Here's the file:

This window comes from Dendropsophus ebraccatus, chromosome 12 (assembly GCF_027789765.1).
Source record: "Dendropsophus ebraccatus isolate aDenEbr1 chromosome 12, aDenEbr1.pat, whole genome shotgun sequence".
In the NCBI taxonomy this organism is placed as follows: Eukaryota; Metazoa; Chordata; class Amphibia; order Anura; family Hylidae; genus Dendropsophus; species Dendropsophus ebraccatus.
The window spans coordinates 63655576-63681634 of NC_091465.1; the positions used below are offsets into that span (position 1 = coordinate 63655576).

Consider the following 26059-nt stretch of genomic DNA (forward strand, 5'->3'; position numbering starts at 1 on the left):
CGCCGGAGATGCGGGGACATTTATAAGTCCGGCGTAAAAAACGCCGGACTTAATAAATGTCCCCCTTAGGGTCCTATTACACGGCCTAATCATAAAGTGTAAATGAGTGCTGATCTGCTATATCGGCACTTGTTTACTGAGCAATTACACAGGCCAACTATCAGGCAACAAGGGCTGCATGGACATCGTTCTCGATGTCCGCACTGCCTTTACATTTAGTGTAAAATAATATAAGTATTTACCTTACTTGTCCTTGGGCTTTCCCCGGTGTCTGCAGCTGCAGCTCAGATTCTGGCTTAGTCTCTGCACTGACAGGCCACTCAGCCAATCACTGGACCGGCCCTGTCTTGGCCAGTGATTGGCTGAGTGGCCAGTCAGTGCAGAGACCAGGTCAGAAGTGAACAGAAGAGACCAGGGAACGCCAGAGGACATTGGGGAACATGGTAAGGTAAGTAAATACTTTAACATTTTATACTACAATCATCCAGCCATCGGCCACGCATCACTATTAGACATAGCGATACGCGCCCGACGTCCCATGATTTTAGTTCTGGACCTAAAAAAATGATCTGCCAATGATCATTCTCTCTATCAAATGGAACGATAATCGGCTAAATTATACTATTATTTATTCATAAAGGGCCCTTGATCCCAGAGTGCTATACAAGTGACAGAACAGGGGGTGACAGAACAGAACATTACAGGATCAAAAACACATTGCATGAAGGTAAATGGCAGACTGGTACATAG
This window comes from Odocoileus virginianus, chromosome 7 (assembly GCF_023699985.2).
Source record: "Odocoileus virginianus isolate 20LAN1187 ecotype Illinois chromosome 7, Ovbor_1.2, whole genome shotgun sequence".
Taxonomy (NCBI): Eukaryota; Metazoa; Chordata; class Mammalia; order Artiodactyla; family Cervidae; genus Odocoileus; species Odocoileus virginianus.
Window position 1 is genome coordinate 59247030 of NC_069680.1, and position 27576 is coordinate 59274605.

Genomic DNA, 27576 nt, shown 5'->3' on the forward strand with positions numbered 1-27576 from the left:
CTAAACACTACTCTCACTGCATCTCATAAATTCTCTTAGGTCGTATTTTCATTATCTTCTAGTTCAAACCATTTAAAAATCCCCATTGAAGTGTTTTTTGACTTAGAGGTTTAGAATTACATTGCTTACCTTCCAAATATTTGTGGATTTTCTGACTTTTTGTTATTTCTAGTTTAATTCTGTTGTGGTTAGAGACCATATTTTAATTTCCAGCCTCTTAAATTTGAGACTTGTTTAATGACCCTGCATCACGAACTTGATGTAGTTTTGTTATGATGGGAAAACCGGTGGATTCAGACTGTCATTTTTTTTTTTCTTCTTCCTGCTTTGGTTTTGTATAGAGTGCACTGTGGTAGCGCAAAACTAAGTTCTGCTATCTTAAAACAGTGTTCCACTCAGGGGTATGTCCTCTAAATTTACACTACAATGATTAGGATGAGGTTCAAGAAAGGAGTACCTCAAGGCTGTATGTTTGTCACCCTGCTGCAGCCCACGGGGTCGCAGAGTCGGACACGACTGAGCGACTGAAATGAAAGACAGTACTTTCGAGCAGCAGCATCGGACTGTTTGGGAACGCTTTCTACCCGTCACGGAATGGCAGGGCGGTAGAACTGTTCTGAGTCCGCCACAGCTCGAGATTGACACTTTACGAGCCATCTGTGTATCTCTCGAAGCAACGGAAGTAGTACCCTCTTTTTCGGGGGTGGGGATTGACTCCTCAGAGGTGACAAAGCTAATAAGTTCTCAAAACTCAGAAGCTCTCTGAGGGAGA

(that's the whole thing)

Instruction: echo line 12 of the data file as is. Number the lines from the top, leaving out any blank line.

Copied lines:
CTAAACACTACTCTCACTGCATCTCATAAATTCTCTTAGGTCGTATTTTCATTATCTTCTAGTTCAAACCATTTAAAAATCCCCATTGAAGTGTTTTTTGACTTAGAGGTTTAGAATTACATTGCTTACCTTCCAAATATTTGTGGATTTTCTGACTTTTTGTTATTTCTAGTTTAATTCTGTTGTGGTTAGAGACCATATTTTAATTTCCAGCCTCTTAAATTTGAGACTTGTTTAATGACCCTGCATCACGAACTTGATGTAGTTTTGTTATGATGGGAAAACCGGTGGATTCAGACTGTCATTTTTTTTTTTCTTCTTCCTGCTTTGGTTTTGTATAGAGTGCACTGTGGTAGCGCAAAACTAAGTTCTGCTATCTTAAAACAGTGTTCCACTCAGGGGTATGTCCTCTAAATTTACACTACAATGATTAGGATGAGGTTCAAGAAAGGAGTACCTCAAGGCTGTATGTTTGTCACCCTGCTGCAGCCCACGGGGTCGCAGAGTCGGACACGACTGAGCGACTGAAATGAAAGACAGTACTTTCGAGCAGCAGCATCGGACTGTTTGGGAACGCTTTCTACCCGTCACGGAATGGCAGGGCGGTAGAACTGTTCTGAGTCCGCCACAGCTCGAGATTGACACTTTACGAGCCATCTGTGTATCTCTCGAAGCAACGGAAGTAGTACCCTCTTTTTCGGGGGTGGGGATTGACTCCTCAGAGGTGACAAAGCTAATAAGTTCTCAAAACTCAGAAGCTCTCTGAGGGAGA